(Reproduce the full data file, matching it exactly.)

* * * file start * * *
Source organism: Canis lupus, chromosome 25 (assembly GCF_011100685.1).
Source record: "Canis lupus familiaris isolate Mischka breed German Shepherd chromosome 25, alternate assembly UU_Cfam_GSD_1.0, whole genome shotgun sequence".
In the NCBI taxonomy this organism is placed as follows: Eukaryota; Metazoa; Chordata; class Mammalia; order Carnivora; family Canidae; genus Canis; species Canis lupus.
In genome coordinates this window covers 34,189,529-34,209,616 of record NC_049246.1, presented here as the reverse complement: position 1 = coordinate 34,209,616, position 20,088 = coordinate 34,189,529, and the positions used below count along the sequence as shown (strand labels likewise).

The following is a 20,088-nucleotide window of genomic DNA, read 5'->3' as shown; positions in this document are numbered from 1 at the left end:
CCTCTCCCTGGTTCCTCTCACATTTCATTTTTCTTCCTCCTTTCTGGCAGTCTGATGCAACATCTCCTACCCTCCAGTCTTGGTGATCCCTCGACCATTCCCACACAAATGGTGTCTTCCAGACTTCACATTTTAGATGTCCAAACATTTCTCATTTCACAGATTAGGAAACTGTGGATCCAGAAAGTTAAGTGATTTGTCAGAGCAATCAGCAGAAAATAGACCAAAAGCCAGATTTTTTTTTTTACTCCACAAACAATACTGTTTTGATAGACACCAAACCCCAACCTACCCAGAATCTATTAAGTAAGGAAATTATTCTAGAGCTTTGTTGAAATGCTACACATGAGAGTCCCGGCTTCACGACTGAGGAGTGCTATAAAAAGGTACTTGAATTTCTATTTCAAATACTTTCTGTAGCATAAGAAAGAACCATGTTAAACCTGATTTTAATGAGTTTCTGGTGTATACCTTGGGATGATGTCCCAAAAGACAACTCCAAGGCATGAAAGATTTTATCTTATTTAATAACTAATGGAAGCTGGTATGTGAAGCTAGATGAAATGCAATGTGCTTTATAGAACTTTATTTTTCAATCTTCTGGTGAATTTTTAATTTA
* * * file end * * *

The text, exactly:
Source organism: Canis lupus, chromosome 25 (assembly GCF_011100685.1).
Source record: "Canis lupus familiaris isolate Mischka breed German Shepherd chromosome 25, alternate assembly UU_Cfam_GSD_1.0, whole genome shotgun sequence".
In the NCBI taxonomy this organism is placed as follows: Eukaryota; Metazoa; Chordata; class Mammalia; order Carnivora; family Canidae; genus Canis; species Canis lupus.
In genome coordinates this window covers 34,189,529-34,209,616 of record NC_049246.1, presented here as the reverse complement: position 1 = coordinate 34,209,616, position 20,088 = coordinate 34,189,529, and the positions used below count along the sequence as shown (strand labels likewise).

The following is a 20,088-nucleotide window of genomic DNA, read 5'->3' as shown; positions in this document are numbered from 1 at the left end:
CCTCTCCCTGGTTCCTCTCACATTTCATTTTTCTTCCTCCTTTCTGGCAGTCTGATGCAACATCTCCTACCCTCCAGTCTTGGTGATCCCTCGACCATTCCCACACAAATGGTGTCTTCCAGACTTCACATTTTAGATGTCCAAACATTTCTCATTTCACAGATTAGGAAACTGTGGATCCAGAAAGTTAAGTGATTTGTCAGAGCAATCAGCAGAAAATAGACCAAAAGCCAGATTTTTTTTTTTACTCCACAAACAATACTGTTTTGATAGACACCAAACCCCAACCTACCCAGAATCTATTAAGTAAGGAAATTATTCTAGAGCTTTGTTGAAATGCTACACATGAGAGTCCCGGCTTCACGACTGAGGAGTGCTATAAAAAGGTACTTGAATTTCTATTTCAAATACTTTCTGTAGCATAAGAAAGAACCATGTTAAACCTGATTTTAATGAGTTTCTGGTGTATACCTTGGGATGATGTCCCAAAAGACAACTCCAAGGCATGAAAGATTTTATCTTATTTAATAACTAATGGAAGCTGGTATGTGAAGCTAGATGAAATGCAATGTGCTTTATAGAACTTTATTTTTCAATCTTCTGGTGAATTTTTAATTTA